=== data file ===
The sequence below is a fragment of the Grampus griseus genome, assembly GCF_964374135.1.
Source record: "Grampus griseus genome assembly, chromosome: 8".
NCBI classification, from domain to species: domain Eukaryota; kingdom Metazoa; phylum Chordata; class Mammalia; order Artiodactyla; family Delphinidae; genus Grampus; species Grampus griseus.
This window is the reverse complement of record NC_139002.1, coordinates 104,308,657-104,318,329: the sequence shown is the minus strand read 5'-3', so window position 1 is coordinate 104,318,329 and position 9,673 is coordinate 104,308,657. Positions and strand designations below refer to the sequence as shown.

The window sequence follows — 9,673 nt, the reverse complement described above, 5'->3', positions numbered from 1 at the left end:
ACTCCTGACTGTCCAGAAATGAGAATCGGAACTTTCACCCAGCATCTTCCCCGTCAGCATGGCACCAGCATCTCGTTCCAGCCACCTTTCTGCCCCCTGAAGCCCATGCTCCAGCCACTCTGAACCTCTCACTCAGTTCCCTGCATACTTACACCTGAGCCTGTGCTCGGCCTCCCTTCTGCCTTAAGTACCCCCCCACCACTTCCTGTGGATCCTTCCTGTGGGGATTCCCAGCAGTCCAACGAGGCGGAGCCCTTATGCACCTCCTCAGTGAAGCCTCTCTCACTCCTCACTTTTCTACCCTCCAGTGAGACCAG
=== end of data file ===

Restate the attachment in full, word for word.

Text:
The sequence below is a fragment of the Grampus griseus genome, assembly GCF_964374135.1.
Source record: "Grampus griseus genome assembly, chromosome: 8".
NCBI classification, from domain to species: domain Eukaryota; kingdom Metazoa; phylum Chordata; class Mammalia; order Artiodactyla; family Delphinidae; genus Grampus; species Grampus griseus.
This window is the reverse complement of record NC_139002.1, coordinates 104,308,657-104,318,329: the sequence shown is the minus strand read 5'-3', so window position 1 is coordinate 104,318,329 and position 9,673 is coordinate 104,308,657. Positions and strand designations below refer to the sequence as shown.

The window sequence follows — 9,673 nt, the reverse complement described above, 5'->3', positions numbered from 1 at the left end:
ACTCCTGACTGTCCAGAAATGAGAATCGGAACTTTCACCCAGCATCTTCCCCGTCAGCATGGCACCAGCATCTCGTTCCAGCCACCTTTCTGCCCCCTGAAGCCCATGCTCCAGCCACTCTGAACCTCTCACTCAGTTCCCTGCATACTTACACCTGAGCCTGTGCTCGGCCTCCCTTCTGCCTTAAGTACCCCCCCACCACTTCCTGTGGATCCTTCCTGTGGGGATTCCCAGCAGTCCAACGAGGCGGAGCCCTTATGCACCTCCTCAGTGAAGCCTCTCTCACTCCTCACTTTTCTACCCTCCAGTGAGACCAG